Designing for disruption
As part of the Designing For... series by Elizabeth Meehan
My first experience of the homestay was with Housetrip. I found myself in Paris quite suddenly for an extra two weeks with few accommodation options. The prospect of staying in a hotel for this length of time felt stifling. Apartments were few at such short notice and the guest house for that duration, tedious. It was time to test the homestay, so I trawled through the options available – only two - given that I needed it for the next day. But in the end even that choice dissipated, leaving me to hope that the final result wouldn’t be too horrendous. In theory I loved the idea of stepping into Parisian everyday life; into the regular apartment and regular experience. Everyday life almost anywhere sounded fab, give or take a destination or two. But when I arrived and had to fend off the bottles and footwear spilling out onto the bathroom and bedroom floors, I was sure this wasn’t what I had in mind. This wasn’t ‘regular life’ but the literal threat of stepping into the occupants shoes if I wasn’t skilful navigating the tiled floors. The lack of respect was hard to overlook, and when not concentrating on staying upright, I found myself pondering what it was exactly I’d purchased. I must have hated it because thereafter I only searched uninhabited apartments. On the whole it worked well, the places had been clean, well furnished and I’ve loved the experience of living, not the tourist encounter, but off the radar on the non-tourist trail. And traveling in a group, the extra utilities and space made sense, by far a better option that the hotel or guest house comparisons. Never say never. On a similar cocktail of limited options and whim, I decided I was bound for Florence hours before I arrived. The notion of a hotel didn’t fit with the spirit of the trip or the desired experience, and so lacking imagination, I lazily opted for the Airbnb.
As a Service Designer, I was curious to try the ‘family home’ option across the spectrum of experiences in this sector. In addition the immersive experience in Italian culture by one family appealed, given the degree to which I’d nestled in an English bubble. The organisation and timely response of my host was fab but the cheery texts and glossy pictures faded abruptly with the feeling that I’d been injected into their home. I might as well have knocked on a random door and asked to stay, the impact was no less significant. The effort to suppress their financial need to host was betrayed through the sighing and huffing that went on, so much so, that within five minutes I found myself assuring them I would’t make a sound and conveying that I understood it was their home. They told me communal areas was open to guests, but it would take a fairly oblivious character to miss the signs from this couple. I would’ve sacrificed a lot more than go into their kitchen and make that a coffee. Would I repeat this? A resounding No. The blurred lines between hospitality and home created a distressing experience. Was my radio too loud? (I could hardly hear it). Are my shoes making a sound? (No, I’m too afraid to move). Is my phone volume off? (I absolutely cannot take an incoming call!.) This isn’t a home from home, but imprisonment in the private intimate space of another person’s home. Compounded by their reluctance to provide internet even though it’s supposedly ‘unlimited’. When not concentrating on being the quietest possible version of myself, I began to disentangle the expectations from the experience. Yes, I had a place to sleep and shelter over my head, I had a beautiful view. I had a base from which to explore, but something was missing from the anticipated experience. The welcome perhaps? It reminded me of the previous writing residencies I’d undertaken. However desperate for the bursary funding offered, such places often resented the presence of outsiders disturbing their daily practise and lives. This was exactly the same. It was the difference between ‘having to’ offer the space, rather than wanting to, as in business. The blurred lines of private and public in the Airbnb meant it lacked the feeling of a defined business transaction and framework. This meant nothing was standardised and everything rested upon an unwritten code of conduct and stepping tactfully between the visible-invisible lines.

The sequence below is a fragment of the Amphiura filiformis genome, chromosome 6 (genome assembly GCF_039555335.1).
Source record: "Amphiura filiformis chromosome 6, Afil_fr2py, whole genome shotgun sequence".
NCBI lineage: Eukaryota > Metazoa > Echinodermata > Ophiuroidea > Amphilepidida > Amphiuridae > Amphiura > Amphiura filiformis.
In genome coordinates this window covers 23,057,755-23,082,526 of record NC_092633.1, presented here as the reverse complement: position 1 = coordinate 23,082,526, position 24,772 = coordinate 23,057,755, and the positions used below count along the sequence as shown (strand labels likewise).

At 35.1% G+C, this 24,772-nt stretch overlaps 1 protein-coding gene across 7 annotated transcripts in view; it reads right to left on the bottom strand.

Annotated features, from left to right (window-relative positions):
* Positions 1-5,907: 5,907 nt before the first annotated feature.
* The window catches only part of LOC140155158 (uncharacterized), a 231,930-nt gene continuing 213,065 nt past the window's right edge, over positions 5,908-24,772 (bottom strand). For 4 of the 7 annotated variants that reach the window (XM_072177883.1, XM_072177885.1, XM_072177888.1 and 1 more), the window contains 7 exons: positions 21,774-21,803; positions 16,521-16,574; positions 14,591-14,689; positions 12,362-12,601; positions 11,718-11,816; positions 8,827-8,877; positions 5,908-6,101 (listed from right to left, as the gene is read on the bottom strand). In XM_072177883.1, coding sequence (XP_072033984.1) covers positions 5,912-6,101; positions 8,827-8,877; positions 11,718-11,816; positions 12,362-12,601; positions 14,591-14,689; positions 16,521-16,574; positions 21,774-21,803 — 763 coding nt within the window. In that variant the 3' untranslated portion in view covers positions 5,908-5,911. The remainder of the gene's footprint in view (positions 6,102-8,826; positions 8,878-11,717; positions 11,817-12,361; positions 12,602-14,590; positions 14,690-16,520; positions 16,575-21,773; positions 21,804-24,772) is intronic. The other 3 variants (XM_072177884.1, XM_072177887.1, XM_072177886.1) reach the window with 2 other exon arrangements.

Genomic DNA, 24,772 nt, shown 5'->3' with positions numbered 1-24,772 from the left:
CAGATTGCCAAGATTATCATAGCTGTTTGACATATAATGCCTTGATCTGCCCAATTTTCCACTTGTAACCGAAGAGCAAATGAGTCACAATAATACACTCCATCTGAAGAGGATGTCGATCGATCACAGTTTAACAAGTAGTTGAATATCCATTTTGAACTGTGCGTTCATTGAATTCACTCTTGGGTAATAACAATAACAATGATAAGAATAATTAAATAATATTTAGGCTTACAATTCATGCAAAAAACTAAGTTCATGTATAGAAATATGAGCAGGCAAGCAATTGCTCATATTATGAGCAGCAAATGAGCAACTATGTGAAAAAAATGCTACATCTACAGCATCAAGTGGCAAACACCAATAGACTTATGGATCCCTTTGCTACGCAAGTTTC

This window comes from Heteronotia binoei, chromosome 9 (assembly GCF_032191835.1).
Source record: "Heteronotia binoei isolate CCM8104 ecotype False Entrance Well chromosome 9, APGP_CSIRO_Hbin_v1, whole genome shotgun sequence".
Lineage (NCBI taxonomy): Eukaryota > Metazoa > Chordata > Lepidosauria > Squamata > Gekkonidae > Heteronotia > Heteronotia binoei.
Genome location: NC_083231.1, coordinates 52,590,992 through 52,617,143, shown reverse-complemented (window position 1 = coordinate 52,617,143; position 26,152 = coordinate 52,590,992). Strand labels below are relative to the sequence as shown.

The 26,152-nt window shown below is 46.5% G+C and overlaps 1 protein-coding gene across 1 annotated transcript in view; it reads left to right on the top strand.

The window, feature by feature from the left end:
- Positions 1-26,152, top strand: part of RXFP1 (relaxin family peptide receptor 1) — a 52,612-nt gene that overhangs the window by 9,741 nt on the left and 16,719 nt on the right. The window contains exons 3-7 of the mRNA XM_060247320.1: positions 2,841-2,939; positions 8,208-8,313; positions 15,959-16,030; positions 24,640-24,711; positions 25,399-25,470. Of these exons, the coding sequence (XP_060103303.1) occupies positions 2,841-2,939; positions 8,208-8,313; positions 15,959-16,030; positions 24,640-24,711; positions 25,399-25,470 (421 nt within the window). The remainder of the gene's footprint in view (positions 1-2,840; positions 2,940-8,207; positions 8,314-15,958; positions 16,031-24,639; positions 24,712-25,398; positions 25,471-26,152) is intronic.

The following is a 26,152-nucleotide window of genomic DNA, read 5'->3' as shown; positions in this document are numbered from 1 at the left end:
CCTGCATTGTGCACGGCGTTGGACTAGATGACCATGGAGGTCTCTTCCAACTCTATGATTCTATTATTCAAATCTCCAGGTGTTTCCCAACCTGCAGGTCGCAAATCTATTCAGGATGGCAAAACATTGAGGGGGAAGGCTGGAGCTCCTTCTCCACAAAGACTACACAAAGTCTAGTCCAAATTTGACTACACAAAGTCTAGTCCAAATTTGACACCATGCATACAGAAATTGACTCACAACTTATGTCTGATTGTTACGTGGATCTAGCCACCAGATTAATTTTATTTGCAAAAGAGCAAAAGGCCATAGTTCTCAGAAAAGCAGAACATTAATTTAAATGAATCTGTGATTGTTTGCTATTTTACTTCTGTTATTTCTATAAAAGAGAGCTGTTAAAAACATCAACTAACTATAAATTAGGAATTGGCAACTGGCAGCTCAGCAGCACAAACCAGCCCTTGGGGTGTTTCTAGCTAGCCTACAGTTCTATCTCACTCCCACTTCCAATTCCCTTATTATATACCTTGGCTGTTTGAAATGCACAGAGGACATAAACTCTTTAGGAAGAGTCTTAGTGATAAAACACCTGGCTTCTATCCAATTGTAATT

Afterwards in the closing two minute conversation I had with the couple as I was leaving, I learn they work in the hospitality business. This highlights a further factor; the degree of blur, which explains a lot. They literally never escape work, so host and home become even more tricky. Hotels are defined places of work, while the Airbnb offer in contrast was created as an exchange, space in an apartment to help pay rent or mortgage. And even in their more evolved state, they are still different. Are they really a threat to the hotel? Even when the entire space is available in the Airbnb – it is different. It is no hotel, or guesthouse, B&B or hostel. The hotel, whose specific function is to provide a room away from home, often with breakfast and always with service, is something you can anticipate. With the Airbnb, you might get a bed, you might get a toaster, a dishwasher, one cup or ten, but whatever you get is always a gamble. Hotels may need to redefine what they do offer over and above the Airbnb and then spell that out to their customers. They need to list the kind of assurances they can provide, and they will find a customer base who will never settle for less than a guarantee. They can disrupt the disrupters.